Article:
Is “Functional Dysfunction” Hindering Your Ability To Innovate?

Posted by Jon Hall on Mar 17, 2014

Is Functional Dysfunction Hindering Your Ability To Innovate?The rallying cry and sincere push for innovation is evident at so many companies these days as they look for ways to create competitive advantage. However, when we talk with leaders in these organizations it quickly becomes evident that many of them are suffering the effects of “functional dysfunction” without being aware of it, or of its limitations. That is, having rigidly defined functional domains that limit the kind of collaborative thinking that leads to true innovation.

See if any of these signs/symptoms apply to your organization:

  • Roles are strictly defined-e.g., R&D "owns" product innovation; Marketing is responsible for consumer insights; Finance runs the numbers; Market Research sets up the research based on the objectives that Marketing has set for the project
  • Communication with your counterparts in other functions is limited to project team meetings/updates on progress against assigned tasks/objectives
  • Development priorities/agendas are set at the top, and aren't easily subject to change
  • "Not invented here" syndrome that won't consider ideas that come from outside the respective function. A sense of functional "territorialism" clearly permeates the organization

This kind of territorial ownership and accountability prevents team members from collaborating and truly unleashing their creative potential. In particular, we’ve found that for many companies the biggest outage is shared, direct exposure to the consumer in the form of ethnographic research, focus groups, or even online forums. In many cases, only members of the function that sponsors the research attends the research.  They may report back to other functions in the form of a research summary or presentation. However, by not having cross functional attendance at the research the organization has lost the value of having different perspectives interpret the research and to start hypothesizing ideas for implications/opportunities based on the insights that are uncovered.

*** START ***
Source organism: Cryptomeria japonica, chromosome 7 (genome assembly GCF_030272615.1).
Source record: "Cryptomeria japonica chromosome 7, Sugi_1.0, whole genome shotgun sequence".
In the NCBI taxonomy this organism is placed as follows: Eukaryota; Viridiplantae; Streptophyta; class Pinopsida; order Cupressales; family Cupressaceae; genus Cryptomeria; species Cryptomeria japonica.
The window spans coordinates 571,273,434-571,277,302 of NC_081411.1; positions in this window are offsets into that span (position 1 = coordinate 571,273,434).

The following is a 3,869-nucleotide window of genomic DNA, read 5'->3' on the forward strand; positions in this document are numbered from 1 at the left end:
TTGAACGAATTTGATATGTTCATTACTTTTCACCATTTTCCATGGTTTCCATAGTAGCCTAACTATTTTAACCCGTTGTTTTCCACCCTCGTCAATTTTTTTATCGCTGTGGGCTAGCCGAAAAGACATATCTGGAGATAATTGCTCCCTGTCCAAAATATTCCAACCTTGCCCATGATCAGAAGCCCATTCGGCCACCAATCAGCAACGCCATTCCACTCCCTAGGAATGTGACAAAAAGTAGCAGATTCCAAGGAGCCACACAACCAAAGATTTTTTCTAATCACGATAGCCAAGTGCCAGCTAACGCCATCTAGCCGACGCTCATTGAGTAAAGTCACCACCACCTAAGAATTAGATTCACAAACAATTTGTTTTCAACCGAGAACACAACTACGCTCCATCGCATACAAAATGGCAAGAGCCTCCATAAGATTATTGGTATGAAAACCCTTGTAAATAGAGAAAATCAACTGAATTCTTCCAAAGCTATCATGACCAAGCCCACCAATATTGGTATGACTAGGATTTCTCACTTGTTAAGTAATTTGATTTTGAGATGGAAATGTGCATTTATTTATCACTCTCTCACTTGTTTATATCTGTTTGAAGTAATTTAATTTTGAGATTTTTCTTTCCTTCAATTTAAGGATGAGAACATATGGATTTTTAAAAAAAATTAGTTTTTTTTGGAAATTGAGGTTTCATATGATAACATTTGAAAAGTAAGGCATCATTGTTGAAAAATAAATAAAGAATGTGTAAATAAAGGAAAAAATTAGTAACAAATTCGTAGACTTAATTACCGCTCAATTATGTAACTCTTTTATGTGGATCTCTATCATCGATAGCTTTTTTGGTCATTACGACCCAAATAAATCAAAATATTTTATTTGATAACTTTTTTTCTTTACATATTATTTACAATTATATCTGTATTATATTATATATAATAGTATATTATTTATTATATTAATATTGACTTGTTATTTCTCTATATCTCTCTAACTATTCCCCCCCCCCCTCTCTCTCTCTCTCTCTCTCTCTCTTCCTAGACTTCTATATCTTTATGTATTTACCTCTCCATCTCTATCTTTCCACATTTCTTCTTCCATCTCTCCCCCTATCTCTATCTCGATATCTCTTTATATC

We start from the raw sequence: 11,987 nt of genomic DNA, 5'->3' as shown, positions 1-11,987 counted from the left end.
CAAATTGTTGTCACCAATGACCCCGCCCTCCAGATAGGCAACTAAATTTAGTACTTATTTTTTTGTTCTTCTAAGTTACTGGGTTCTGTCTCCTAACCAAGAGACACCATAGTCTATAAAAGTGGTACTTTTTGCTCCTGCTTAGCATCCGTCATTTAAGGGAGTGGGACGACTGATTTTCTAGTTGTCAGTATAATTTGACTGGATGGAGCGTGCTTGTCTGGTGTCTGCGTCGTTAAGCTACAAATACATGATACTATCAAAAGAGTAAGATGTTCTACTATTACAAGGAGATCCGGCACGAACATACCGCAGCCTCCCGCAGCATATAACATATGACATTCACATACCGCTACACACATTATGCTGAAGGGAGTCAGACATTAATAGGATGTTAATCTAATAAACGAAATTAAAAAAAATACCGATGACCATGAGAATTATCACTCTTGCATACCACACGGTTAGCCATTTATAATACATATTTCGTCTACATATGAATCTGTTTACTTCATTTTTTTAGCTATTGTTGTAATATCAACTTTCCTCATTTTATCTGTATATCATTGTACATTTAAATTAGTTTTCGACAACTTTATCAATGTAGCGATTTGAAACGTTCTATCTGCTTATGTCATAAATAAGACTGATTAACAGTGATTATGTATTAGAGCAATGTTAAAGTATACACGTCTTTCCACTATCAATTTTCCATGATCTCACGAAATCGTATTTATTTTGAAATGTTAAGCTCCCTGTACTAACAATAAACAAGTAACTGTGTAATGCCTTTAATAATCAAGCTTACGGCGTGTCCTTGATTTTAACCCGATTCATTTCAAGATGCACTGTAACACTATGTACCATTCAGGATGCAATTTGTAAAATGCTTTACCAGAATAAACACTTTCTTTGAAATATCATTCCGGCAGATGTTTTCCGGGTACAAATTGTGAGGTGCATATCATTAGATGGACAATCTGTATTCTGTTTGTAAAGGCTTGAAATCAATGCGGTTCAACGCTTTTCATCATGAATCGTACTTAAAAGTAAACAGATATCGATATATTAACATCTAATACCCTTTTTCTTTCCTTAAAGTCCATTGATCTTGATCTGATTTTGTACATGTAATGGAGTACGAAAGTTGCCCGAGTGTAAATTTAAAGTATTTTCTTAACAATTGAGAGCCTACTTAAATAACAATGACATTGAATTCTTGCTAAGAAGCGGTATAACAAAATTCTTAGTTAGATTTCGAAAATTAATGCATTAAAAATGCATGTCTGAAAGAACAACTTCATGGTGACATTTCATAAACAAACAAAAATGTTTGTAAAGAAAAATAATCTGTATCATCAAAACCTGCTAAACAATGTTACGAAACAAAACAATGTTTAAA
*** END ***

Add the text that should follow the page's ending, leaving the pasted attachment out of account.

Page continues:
Compounding the issues arising from the functional-specific mindset, different functional groups are often housed in different locations. This impedes the ability to have ongoing, casual and free-form discussions about projects, opportunities, or “what if we were to...” discussions.

So if you’re on a project team, or leading an organization, here are some simple steps you can take to improve the spirit of collaboration among your team:

  • Invite cross functional attendance at all research. Even if the research objective is specific to a function (e.g., getting reactions to new advertising), there is real value in maximizing everyone's exposure to consumers. There may be a nugget that someone from R&D hears that could apply to a product idea, or they interpret consumers' response to the ads in a different way, which could have direct implications for how to improve communication effectiveness
  • Encourage, recognize and reward contributions that span functional lines. For example, maybe somebody from Marketing has a great idea for a new delivery system, an R&D associate has an idea for a powerful product demonstration, or the Finance manager has a new product idea
  • Stimulate serendipitous thinking-by this I mean find ways to get teams together to have more open ended discussions that aren't specifically task-oriented. This could be part of Inspiration Immersion sessions where teams can explore adjacent categories, or even unrelated categories as sources of inspiration. Find ways to regularly build these into your team's schedules. Encourage team members to meet on their own, maybe for lunch or coffee, as a way of building rapport, connection and shared purpose

Making a shared, concerted effort to foster a collaborative, creative spirit throughout your organization will have a significant impact on your organization’s ability to innovate across all consumer touchpoints, and will make everyone’s job more enjoyable and productive.

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Topics: innovation, culture of innovation, product development process